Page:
Recommended physical activity and all cause and cause specific mortality in US adults
Recommended physical activity and all cause and cause specific mortality in US adults: prospective cohort study
Min Zhao, Sreenivas P Veeranki, Costan G Magnussen, Bo Xi8
Inadequate physical activity (PA) is a worldwide public health problem. Results from previous studies assessing association between meeting PA guidelines and mortality have been inconsistent
Population based cohort study in United States
Self-reported aerobic PA and muscle strengthening activity collected as part of National Health Interview Survey (1997 to 2014) and linked with US National Death Index (up to December 2015)
Participants were classified into groups based on whether they met 2018 US PA guidelines: insufficient activity, meeting muscle strengthening guidelines only, meeting aerobic guideline only and meeting both guidelines.
There were 479 856 participants with median follow-up of 8.75 years.
15.9% participants met both guidelines, 23.7% met aerobic activity guidelines alone and 4.5% muscle strengthening activity alone.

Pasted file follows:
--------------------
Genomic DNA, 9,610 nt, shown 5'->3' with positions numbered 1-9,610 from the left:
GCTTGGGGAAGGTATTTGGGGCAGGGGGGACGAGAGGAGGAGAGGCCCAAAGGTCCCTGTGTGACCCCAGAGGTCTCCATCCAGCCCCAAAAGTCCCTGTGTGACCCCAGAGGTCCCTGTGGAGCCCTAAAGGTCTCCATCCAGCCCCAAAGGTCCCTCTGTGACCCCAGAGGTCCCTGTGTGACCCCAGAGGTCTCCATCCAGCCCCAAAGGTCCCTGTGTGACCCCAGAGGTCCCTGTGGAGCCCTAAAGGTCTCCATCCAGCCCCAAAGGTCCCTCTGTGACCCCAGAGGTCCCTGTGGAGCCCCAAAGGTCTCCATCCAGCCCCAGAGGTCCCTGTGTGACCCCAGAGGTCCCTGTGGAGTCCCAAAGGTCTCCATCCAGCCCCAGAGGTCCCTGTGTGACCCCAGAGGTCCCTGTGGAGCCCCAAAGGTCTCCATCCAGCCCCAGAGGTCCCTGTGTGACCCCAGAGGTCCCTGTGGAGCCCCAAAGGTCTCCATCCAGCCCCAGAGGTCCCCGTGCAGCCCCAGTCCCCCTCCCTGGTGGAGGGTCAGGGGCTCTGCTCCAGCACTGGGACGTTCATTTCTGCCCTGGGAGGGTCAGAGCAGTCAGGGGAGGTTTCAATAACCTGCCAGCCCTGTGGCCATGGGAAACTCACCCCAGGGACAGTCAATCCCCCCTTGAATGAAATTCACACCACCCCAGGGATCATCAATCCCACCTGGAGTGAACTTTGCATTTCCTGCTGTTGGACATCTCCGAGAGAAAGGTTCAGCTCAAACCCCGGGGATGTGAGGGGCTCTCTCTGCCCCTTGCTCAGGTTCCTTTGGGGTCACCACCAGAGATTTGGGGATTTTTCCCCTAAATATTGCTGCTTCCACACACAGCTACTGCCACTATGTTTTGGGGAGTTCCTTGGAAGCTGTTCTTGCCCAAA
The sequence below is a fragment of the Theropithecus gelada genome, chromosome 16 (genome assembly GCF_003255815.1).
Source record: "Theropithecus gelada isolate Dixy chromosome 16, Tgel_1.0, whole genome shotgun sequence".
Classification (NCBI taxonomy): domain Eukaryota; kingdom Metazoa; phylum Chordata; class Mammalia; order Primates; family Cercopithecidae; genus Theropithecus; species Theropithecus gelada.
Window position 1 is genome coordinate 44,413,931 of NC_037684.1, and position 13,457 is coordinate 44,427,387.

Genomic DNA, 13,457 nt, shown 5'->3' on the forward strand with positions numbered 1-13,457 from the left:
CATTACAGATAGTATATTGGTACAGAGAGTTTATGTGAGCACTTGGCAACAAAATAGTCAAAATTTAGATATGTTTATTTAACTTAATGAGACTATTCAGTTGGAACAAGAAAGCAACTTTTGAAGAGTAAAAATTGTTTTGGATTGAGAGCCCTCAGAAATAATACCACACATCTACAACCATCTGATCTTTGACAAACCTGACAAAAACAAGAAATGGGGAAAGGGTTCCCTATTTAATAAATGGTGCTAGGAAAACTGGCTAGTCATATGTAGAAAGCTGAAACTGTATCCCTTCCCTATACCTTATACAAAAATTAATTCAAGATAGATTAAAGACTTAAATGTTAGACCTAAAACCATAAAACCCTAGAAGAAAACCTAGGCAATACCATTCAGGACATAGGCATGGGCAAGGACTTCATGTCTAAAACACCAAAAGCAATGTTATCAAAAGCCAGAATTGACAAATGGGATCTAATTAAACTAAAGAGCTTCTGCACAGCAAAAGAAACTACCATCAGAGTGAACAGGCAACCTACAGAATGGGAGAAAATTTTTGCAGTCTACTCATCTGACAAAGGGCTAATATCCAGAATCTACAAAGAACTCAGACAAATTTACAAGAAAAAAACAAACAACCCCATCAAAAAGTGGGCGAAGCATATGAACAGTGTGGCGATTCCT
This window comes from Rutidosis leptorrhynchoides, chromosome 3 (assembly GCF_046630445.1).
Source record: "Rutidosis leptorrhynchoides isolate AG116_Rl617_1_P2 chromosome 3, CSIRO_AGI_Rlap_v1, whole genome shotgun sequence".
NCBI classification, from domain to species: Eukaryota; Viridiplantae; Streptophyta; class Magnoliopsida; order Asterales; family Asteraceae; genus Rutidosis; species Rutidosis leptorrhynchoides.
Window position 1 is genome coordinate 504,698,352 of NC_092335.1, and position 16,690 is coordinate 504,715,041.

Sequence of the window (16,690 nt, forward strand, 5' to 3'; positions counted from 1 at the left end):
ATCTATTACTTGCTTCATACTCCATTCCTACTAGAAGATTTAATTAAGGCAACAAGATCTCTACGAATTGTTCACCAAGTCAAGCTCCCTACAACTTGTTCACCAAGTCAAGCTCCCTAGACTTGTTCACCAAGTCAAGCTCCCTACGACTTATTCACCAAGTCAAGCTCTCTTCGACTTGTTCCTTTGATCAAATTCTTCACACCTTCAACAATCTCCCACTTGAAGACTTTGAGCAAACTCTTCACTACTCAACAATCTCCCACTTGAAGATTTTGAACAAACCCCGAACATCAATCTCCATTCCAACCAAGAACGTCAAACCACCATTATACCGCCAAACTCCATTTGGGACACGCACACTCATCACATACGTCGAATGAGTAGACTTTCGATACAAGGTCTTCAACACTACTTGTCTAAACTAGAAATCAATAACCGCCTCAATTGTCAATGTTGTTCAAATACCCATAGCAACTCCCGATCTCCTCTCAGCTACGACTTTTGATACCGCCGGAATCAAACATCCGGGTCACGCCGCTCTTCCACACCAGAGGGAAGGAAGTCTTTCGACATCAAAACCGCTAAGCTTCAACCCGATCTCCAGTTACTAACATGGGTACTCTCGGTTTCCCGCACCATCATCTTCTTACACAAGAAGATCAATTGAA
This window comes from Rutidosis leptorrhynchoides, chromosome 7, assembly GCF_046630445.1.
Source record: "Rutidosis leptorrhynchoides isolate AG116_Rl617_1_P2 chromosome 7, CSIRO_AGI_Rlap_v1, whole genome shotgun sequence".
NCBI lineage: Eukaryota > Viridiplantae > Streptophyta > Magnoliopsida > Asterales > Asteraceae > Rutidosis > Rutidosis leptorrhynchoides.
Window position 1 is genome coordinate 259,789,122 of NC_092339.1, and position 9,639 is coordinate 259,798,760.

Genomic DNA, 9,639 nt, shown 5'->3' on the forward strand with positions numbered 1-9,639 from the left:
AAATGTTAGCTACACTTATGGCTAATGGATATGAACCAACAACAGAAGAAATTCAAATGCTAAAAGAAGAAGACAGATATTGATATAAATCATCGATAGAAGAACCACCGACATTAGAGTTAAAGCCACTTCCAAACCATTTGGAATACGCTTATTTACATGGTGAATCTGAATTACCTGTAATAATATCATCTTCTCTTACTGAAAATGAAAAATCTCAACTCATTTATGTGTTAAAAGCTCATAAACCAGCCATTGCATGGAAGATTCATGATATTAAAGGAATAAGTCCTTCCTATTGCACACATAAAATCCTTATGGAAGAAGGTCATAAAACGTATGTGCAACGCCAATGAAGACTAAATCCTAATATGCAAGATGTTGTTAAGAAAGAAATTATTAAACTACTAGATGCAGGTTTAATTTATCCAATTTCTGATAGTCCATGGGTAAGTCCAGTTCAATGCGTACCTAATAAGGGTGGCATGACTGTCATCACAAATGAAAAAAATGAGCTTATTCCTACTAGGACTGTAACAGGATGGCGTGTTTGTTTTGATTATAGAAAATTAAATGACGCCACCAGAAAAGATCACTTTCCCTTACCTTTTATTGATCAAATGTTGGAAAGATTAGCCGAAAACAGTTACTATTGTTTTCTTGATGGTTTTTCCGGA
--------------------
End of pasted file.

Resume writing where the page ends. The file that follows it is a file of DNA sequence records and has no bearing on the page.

Compared with participants who had insufficient activity, risk of all-cause mortality in those meeting:
muscle strengthening guidelines 11% lower (hazard ratio (HR) 0.89, 95% confidence intervals 0.85 to 0.94)
aerobic guidelines 29% lower (HR 0.71, 95% CI 0.69 to 0.72)
both guidelines 40% lower (HR 0.60, 95% CI 0.57 to 0.62)
Similar associations seen for deaths from cardiovascular disease, cancer, and chronic lower respiratory tract diseases.
Subgroup analysis found greater survival benefits amongst adults with chronic health conditions who met either aerobic or both guidelines, compared to those who were healthy
Strengths: Large study representative of US population. Confounding factors well accounted for.
Limitations: nearly 10% participants excluded due to missing data. PA self-reported at single time point, muscle strengthening reported as frequency only and aerobic activity leisure time activity only. Authors noted limitations in PA reporting may lead to magnitude of the true association being underestimated.